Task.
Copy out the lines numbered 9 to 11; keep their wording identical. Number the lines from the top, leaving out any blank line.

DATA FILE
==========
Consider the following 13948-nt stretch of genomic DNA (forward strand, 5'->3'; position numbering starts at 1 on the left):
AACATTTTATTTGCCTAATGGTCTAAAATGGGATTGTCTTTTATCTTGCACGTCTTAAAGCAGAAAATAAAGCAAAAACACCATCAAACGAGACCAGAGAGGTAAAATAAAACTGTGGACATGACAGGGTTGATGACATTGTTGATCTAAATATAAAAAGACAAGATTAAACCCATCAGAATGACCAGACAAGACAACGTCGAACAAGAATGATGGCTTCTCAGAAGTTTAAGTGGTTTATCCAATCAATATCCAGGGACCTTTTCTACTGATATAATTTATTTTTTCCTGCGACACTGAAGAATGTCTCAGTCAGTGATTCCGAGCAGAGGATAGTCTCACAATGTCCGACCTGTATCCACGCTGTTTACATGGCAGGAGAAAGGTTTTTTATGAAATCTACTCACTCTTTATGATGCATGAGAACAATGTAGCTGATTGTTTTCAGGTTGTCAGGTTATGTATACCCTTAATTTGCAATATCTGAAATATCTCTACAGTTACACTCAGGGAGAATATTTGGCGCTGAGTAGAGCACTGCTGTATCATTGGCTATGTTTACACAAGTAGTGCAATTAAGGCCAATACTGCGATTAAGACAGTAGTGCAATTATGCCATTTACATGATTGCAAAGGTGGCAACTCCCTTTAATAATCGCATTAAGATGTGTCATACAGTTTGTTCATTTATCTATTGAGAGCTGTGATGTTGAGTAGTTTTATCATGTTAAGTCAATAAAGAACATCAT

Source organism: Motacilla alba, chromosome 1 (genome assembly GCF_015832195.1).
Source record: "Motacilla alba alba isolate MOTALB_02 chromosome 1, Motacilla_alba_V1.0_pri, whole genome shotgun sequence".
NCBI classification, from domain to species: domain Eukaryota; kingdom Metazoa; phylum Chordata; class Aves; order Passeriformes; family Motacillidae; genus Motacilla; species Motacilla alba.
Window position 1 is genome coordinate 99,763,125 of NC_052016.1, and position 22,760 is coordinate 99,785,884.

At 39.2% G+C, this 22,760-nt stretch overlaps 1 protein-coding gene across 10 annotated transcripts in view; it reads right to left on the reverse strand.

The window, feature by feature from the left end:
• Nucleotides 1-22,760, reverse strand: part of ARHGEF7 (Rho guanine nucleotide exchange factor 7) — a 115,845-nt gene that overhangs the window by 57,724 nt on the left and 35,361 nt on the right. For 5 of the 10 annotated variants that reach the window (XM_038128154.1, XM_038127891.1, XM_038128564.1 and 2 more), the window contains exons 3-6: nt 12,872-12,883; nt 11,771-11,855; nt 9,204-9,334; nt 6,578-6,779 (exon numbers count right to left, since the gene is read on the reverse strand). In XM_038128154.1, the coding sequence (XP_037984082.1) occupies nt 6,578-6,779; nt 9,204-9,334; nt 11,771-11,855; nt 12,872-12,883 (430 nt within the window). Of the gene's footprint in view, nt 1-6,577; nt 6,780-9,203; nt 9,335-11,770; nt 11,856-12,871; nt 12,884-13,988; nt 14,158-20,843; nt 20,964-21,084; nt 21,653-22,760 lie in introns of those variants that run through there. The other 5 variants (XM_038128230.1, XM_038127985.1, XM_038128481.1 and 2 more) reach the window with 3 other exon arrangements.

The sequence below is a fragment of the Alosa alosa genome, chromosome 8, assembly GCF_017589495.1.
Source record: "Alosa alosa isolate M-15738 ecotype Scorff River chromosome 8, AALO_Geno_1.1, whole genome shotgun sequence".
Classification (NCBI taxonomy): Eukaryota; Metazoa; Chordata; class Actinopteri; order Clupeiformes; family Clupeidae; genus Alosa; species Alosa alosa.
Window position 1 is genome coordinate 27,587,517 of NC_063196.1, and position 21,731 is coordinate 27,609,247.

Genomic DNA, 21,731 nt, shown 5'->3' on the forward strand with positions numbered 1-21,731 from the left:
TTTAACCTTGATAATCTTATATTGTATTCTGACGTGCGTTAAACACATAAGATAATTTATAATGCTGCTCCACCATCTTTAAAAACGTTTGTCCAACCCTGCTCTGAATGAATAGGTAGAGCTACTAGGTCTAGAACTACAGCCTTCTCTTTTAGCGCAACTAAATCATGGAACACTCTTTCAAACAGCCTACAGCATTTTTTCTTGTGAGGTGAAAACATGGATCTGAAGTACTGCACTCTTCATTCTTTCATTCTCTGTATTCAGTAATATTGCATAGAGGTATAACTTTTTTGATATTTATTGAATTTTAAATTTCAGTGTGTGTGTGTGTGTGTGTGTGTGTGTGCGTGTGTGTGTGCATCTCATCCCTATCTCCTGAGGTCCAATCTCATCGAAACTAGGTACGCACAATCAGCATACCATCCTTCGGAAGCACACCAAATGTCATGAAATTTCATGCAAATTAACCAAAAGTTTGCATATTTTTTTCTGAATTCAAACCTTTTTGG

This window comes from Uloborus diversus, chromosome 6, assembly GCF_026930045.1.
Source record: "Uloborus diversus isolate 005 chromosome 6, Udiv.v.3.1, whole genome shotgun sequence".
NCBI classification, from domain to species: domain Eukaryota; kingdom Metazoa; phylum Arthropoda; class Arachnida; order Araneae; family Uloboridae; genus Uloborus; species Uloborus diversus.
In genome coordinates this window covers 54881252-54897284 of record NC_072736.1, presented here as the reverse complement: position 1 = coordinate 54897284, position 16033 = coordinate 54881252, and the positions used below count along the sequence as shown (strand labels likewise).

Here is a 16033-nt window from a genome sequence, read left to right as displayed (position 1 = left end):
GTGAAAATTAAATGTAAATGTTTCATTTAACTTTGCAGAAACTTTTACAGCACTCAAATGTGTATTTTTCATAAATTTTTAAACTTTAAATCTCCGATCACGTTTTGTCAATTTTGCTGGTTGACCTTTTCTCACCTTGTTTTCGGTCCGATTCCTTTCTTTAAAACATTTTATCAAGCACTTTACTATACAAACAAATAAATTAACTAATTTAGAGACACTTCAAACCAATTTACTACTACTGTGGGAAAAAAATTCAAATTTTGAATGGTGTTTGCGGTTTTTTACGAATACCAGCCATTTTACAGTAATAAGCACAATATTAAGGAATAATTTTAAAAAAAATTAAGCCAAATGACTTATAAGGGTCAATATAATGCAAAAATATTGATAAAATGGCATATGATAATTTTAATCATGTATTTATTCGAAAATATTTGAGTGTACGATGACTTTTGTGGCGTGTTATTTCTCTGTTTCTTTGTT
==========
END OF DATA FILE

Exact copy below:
• Nucleotides 1-22,760, reverse strand: part of ARHGEF7 (Rho guanine nucleotide exchange factor 7) — a 115,845-nt gene that overhangs the window by 57,724 nt on the left and 35,361 nt on the right. For 5 of the 10 annotated variants that reach the window (XM_038128154.1, XM_038127891.1, XM_038128564.1 and 2 more), the window contains exons 3-6: nt 12,872-12,883; nt 11,771-11,855; nt 9,204-9,334; nt 6,578-6,779 (exon numbers count right to left, since the gene is read on the reverse strand). In XM_038128154.1, the coding sequence (XP_037984082.1) occupies nt 6,578-6,779; nt 9,204-9,334; nt 11,771-11,855; nt 12,872-12,883 (430 nt within the window). Of the gene's footprint in view, nt 1-6,577; nt 6,780-9,203; nt 9,335-11,770; nt 11,856-12,871; nt 12,884-13,988; nt 14,158-20,843; nt 20,964-21,084; nt 21,653-22,760 lie in introns of those variants that run through there. The other 5 variants (XM_038128230.1, XM_038127985.1, XM_038128481.1 and 2 more) reach the window with 3 other exon arrangements.

The sequence below is a fragment of the Alosa alosa genome, chromosome 8, assembly GCF_017589495.1.
Source record: "Alosa alosa isolate M-15738 ecotype Scorff River chromosome 8, AALO_Geno_1.1, whole genome shotgun sequence".